Sennheiser HD 650 review: Sennheiser HD 650

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CNET Editors' Rating

4.5 stars Outstanding
  • Overall: 8.6
  • Design: 9.0
  • Features: 8.0
  • Performance: 9.0

Average User Rating

5 stars 1 user review
Review Date:
Updated on:

The Good Sennheiser's flagship headphones have high-tech styling, extraordinary bass response, and an extremely comfortable design.

The Bad They're heavy and very pricey, not to mention ill suited for use with the iPod.

The Bottom Line The formidable Sennheiser HD 650 headphones are fit for a king--and have a price tag to prove it.

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We approached Sennheiser's top headphones, the HD 650, with high expectations, as word of mouth for the product has been overwhelmingly positive. The headphones certainly look the part; the HD 650s' luxurious feel, the thickly padded headband and ear cushions, and the titanium-silver finish leave no doubt--even before you hear them, you can tell these are very special headphones. The HD 650s are pretty big and moderately heavy (9 ounces), but they're extremely comfortable. We logged many, many hours of listening time and came away thoroughly impressed with their comfort. They retail for $550.

The headphones' drivers are hand-selected to ensure precise left/right matching tolerances and feature computer-optimized neodymium magnet systems to minimize distortion. Their lightweight aluminum voice coils ensure accuracy and fast transient response. The HD 650s' 9-foot Y cable is user-replaceable, and that's a good thing because over the years, cables inevitably break. The cable is terminated with a 1/4-inch plug, and a high-quality miniplug adapter is included.

The Sennheiser HD 650s are intended for home rather than portable listening--they're too big and bulky for on-the-go use. The headphones are also rather power hungry, so puny iPods and MP3 players won't supply enough juice to produce much volume. With that in mind, we conducted all of our auditions on a home-theater system. We first popped on the Master and Commander DVD to explore the limits of the HD 650s' home-theater prowess. The naval battles' cannon fire exchanges never came close to fazing the Sennheisers. Bass was fuller than that of any other headphone we've ever used, and the sound appeared to come from the other side of the room.

There's a sweetness to the HD 650s' open sound that flatters all sorts of music. The detail is all there, but the treble frequencies are more laid back than those of the Grado RS-2 headphones ($500). Hard-rockin' tunes sounded a little tame over the HD 650s, and a switchover to the RS-2s pumped up the excitement factor on Neil Young's Ragged Glory CD--the enriched blasts of raucous energy from Young's guitar sounded more realistic over the RS-2s. But we had the opposite reaction when we played acoustic music, as the HD 650s let us feel more of the weight of Cyrus Chestnut's grand piano on his Revelation CD. The HD 650s' superclean sound encourages listening at a high volume, even at levels that would be painful with other headphones. The HD 650s' bass is bigger than that of the RS-2s, but the RS-2s' definition clarifies details lost to the HD 650s. We heard texture way down in the mix in the RS-2s; details such as the bass player sliding his fingers over the strings are harder to hear on the HD 650s.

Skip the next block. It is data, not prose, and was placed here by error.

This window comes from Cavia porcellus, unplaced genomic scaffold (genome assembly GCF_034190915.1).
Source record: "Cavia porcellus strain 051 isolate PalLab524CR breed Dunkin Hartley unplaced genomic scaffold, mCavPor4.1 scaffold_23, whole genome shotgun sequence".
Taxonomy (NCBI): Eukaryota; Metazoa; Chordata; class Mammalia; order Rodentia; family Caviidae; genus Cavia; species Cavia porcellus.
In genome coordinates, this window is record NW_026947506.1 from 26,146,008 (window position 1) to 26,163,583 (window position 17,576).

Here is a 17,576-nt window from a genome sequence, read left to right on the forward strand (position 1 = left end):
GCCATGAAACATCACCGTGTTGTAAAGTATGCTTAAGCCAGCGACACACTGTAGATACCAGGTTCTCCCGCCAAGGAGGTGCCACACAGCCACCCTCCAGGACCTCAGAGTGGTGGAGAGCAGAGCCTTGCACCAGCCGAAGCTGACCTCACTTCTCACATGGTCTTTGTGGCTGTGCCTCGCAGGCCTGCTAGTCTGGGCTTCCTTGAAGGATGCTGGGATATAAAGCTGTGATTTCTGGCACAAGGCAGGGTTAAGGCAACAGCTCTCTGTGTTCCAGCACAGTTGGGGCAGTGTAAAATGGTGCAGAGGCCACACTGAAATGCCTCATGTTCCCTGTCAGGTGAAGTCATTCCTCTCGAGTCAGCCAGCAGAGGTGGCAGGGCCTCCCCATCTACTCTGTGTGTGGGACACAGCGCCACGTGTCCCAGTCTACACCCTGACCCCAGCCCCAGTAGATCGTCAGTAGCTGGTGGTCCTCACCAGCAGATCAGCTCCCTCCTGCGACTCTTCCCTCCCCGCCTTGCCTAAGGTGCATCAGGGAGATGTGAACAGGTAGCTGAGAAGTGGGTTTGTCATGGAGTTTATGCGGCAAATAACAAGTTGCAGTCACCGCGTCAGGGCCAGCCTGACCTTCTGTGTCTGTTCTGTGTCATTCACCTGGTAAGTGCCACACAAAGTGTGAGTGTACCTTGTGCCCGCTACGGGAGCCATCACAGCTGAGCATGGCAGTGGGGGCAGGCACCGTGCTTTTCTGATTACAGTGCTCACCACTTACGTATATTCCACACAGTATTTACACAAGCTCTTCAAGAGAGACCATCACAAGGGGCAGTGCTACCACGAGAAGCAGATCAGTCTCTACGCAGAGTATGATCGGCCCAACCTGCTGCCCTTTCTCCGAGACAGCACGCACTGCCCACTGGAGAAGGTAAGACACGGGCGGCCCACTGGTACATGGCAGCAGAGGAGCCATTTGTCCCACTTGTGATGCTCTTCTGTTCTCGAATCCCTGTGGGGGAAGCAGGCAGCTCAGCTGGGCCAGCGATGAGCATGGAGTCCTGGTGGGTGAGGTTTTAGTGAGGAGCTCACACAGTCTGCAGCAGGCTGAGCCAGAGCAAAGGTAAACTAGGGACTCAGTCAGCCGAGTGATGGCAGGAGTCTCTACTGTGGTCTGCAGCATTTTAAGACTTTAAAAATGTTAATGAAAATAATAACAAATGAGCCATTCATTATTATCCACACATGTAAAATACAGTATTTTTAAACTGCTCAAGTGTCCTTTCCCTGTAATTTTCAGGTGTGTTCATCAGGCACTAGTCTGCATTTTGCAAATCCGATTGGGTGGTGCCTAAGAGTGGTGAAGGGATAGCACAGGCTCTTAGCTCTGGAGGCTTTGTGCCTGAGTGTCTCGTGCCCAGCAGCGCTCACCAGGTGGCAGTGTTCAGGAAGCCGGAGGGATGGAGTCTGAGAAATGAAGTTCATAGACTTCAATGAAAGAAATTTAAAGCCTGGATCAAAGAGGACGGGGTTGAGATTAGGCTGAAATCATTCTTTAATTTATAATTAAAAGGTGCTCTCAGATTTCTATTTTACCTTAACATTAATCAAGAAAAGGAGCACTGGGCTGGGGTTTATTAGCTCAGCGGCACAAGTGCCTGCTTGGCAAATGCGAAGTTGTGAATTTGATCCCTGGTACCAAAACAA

The Grado RS-2 and the Sennheiser HD 650 are both reference-quality headphones, and we would be thrilled to live with either one, although they sound very different from one another. The HD 650s had a bit more style and a boomier sound, but you'll lose a little bit of sonic detail. Your purchase may ultimately boil down to what you'll be listening to.

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Quick Specifications See All

  • Release date Dec. 5, 2003
  • Weight 9.2 oz
  • Sound Output Mode stereo
  • Service & Support Details Limited warranty - 2 years
  • Type headphones
  • Headphones Form Factor ear-cup
  • Connector Type mini-phone stereo 3.5 mm
About The Author

Ex-movie theater projectionist Steve Guttenberg has also worked as a high-end audio salesman, and as a record producer. Steve currently reviews audio products for CNET and works as a freelance writer for Home Theater, Inner Fidelity, Tone Audio, and Stereophile.